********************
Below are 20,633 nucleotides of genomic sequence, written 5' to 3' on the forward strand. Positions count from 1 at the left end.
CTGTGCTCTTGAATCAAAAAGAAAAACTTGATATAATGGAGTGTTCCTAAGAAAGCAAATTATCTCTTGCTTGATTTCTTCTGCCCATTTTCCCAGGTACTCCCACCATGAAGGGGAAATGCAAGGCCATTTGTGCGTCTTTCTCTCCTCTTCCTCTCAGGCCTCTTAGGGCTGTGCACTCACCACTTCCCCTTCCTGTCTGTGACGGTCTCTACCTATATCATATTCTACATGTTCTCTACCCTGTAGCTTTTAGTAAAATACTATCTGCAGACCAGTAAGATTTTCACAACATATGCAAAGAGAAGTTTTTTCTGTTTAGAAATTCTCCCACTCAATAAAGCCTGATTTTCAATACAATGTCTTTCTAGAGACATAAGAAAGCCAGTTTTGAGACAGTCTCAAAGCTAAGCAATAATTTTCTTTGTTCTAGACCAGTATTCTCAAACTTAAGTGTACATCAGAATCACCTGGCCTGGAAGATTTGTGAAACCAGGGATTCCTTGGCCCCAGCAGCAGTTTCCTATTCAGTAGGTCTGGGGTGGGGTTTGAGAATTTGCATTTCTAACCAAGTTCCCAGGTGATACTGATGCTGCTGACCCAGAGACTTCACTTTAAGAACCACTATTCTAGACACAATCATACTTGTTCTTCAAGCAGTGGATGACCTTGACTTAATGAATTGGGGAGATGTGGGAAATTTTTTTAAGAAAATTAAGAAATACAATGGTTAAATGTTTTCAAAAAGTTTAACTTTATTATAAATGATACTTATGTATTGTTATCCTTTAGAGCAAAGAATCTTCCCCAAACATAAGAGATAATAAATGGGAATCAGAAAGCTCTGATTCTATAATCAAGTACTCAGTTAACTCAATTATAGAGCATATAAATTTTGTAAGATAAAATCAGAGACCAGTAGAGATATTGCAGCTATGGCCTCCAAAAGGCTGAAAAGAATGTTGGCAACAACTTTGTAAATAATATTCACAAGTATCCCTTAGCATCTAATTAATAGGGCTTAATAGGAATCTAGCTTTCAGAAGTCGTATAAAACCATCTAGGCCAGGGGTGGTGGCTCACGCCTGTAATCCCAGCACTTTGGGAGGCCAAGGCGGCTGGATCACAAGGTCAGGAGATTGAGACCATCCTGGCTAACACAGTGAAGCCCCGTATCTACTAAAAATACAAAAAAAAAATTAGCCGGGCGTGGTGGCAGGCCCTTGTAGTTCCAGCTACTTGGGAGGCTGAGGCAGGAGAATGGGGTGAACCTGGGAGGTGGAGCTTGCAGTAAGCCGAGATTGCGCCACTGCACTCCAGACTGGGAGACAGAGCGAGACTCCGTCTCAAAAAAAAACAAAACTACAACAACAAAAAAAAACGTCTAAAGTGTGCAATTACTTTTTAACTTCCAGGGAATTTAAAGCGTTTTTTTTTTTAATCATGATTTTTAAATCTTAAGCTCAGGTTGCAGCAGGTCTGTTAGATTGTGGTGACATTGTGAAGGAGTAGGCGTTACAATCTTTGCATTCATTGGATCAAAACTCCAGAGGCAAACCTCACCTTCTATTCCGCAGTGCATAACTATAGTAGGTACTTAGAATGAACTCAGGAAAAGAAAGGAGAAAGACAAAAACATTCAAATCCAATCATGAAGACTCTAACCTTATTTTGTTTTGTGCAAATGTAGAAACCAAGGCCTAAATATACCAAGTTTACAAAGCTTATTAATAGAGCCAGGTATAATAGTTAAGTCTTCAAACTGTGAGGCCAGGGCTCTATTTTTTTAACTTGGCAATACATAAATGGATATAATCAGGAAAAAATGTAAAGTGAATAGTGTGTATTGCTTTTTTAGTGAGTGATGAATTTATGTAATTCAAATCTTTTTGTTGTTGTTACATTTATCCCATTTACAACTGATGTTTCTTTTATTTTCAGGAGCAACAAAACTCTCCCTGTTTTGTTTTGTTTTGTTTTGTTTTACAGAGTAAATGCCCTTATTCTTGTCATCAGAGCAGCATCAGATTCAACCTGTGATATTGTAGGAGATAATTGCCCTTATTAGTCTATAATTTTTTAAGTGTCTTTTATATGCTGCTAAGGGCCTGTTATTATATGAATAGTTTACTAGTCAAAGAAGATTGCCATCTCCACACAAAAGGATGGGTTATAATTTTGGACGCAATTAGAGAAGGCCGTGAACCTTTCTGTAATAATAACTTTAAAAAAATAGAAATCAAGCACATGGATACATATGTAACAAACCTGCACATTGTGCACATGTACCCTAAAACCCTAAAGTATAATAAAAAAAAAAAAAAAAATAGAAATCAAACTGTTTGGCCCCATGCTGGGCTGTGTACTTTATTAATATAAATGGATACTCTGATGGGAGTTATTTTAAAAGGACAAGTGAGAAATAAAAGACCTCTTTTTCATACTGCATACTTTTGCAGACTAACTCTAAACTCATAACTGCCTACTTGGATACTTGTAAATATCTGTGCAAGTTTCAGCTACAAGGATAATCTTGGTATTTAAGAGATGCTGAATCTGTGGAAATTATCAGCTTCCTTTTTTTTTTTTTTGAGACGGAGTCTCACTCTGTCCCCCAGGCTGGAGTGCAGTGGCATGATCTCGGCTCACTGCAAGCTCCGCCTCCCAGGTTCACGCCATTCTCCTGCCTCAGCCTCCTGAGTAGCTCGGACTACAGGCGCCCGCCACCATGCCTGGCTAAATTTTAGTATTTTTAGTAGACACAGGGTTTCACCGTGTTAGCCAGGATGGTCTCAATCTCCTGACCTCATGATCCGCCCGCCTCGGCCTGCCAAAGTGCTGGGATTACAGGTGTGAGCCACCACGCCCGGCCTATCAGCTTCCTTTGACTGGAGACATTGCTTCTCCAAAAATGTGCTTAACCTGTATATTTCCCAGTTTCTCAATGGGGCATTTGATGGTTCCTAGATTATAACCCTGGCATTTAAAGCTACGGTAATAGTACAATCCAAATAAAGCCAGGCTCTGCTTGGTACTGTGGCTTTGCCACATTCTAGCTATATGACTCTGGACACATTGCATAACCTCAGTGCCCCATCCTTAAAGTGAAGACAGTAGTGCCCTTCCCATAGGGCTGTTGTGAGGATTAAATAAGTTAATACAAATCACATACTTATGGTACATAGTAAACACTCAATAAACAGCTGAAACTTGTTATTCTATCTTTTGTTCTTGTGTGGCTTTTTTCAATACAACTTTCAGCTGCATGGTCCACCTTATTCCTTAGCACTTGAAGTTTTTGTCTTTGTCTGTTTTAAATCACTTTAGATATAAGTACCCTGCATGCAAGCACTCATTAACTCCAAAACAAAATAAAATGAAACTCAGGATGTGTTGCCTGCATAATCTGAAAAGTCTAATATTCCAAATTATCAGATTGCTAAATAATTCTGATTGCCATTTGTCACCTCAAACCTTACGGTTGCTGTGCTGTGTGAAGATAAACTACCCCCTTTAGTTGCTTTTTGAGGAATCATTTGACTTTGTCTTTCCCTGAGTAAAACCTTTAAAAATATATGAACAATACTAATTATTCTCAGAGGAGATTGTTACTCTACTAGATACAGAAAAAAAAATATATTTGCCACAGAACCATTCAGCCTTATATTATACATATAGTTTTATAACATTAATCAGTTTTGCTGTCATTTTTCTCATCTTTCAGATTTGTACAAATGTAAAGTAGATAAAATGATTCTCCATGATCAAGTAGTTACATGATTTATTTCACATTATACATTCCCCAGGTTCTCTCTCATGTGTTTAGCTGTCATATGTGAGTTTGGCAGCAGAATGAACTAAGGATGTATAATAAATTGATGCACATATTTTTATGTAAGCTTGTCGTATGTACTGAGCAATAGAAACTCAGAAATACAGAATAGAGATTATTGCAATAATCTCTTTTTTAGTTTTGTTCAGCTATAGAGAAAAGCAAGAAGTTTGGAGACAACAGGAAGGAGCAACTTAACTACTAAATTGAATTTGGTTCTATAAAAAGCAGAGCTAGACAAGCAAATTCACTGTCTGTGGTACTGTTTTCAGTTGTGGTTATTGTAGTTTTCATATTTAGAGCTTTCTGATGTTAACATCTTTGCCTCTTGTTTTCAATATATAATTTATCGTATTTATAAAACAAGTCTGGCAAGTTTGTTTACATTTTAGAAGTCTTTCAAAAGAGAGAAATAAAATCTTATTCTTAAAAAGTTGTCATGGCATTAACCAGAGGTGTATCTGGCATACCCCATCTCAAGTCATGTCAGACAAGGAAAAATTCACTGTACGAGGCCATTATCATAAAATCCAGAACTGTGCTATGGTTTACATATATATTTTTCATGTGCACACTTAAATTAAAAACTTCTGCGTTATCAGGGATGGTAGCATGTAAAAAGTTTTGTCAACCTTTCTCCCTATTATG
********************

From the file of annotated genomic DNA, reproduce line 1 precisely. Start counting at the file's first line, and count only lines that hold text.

Below are 20,633 nucleotides of genomic sequence, written 5' to 3' on the forward strand. Positions count from 1 at the left end.